WASHINGTON — Just as we blend, cut, and fold ingredients together to follow a recipe, farmers use equipment to stir together soil and crop residue (stalks and roots of previous crops) before planting. This mechanical action is called tillage.
Similar to our kitchen cupboard with a blender, mixer, and beater, farmers have access to a variety of tillage equipment. Farmers choose the “right” piece of tillage based on many factors, including location, soil type, crop, and landscape.
Tillage has been around for thousands of years. “It is difficult for nearly anyone to grow a crop, or even a garden, without unconsciously going through the motions of tillage,” says Aaron Daigh. “I see it as a near equivalent to muscle memory or a natural reflex.” Daigh is a researcher and professor at North Dakota State University.
Modern conservation tillage practices protect the soil and environment. For example, they can reduce erosion from water or wind and keep nutrients in the right place.
Farmers are showing more and more interest in adapting conservation practices on their operations. But, adopting a new tillage system can be intimidating due to many real and perceived concerns. For example, some farmers presume conservation tillage will lead to lower yields and an increased risk for seedling diseases.
Scientists are making it easier for farmers in the Midwest to make the right tillage decisions when considering modern conservation practices. Daigh and his team compared the effects of three common conservation tillage systems to the traditional method of a chisel plow with field cultivation:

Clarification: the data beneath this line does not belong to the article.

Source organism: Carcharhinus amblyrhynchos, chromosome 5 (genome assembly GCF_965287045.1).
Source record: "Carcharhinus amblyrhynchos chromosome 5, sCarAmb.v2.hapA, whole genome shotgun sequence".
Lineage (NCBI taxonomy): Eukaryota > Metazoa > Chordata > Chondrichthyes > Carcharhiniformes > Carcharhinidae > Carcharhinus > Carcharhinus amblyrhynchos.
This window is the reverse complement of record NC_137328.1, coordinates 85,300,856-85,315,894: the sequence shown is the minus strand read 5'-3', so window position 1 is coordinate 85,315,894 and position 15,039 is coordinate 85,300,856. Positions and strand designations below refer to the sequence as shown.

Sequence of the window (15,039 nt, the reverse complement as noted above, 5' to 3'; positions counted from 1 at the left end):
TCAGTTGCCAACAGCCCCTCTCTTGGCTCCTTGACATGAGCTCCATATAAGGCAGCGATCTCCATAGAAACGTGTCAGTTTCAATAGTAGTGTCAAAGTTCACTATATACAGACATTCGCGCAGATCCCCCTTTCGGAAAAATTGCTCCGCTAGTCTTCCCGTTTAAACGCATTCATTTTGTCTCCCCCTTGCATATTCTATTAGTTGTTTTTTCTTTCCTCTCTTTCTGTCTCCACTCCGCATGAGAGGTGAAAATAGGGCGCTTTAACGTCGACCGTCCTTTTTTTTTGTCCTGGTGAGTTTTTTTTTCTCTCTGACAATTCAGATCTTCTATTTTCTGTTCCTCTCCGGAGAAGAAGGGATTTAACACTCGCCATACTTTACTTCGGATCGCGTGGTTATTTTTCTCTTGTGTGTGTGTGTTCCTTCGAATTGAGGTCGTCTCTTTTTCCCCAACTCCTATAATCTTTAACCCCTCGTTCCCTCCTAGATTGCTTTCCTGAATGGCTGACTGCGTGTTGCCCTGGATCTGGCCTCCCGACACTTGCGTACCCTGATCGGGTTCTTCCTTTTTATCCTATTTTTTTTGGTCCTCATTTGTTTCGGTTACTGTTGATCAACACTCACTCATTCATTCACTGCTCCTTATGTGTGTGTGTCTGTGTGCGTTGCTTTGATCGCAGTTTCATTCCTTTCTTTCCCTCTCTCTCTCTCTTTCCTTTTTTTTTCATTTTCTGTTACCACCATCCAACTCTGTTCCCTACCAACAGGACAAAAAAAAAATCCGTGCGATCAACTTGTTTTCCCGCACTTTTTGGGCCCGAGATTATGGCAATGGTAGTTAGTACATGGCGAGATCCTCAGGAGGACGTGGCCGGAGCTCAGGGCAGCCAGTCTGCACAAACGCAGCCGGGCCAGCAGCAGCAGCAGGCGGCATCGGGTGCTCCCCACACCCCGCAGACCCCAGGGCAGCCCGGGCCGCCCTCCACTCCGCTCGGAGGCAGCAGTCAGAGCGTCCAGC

- Shallow vertical till
- Strip till using shanks
- Strip till using coulters
After four years, researchers observed that yields rarely, if ever, differed among the four tillage systems at any of the farms. Still, change is never easy. The study by Daigh and his team suggests that adapting conservation tillage practices will not cause yield losses. In fact, conservation tillage practices will lower on-farm costs while preserving long-term productivity.
“These results may ease farmers’ concerns about switching to conservation tillage,” says Daigh. “Perhaps more farmers will consider if conservation tillage practices are a good fit for their operations.”
“I encourage farmers who are interested, but hesitant, to try conservation tillage practices on one field to get more accustomed to the new system,” he says. “Then, try it out on more fields until you get your farm designed to meet your needs and goals.”
As always, the whole picture should be evaluated before making on-farm decisions. “It’s not just about yield,” says Daigh. “Economics and crop-residue for erosion protection should also guide farmer decisions.”
The research team continues to investigate. “We are currently looking at the incorporation of cover crops into reduced tillage practices,” says Daigh.
This study focused on farms with one type of tillage used per field. However, newer equipment allows for variable tillage methods at once. For example, it may be capable of vertical tillage and strip tillage at the same time. In the future, Daigh and his colleagues would like to see researchers evaluate the effects of these new technologies.
Read more about this work in Agricultural & Environmental Letters. This research was partially funded by the North Dakota Soybean and Corn Councils, Minnesota Soybean and Corn Research and Promotion Councils, North Dakota Agricultural Experiment Station, University of Minnesota Extension, North Dakota Extension, USDA-NRCS Conservation Innovation Grant 69-3A75-17-282, and USDA-NIFA Hatch project 1005366.
–American Society of Agronomy
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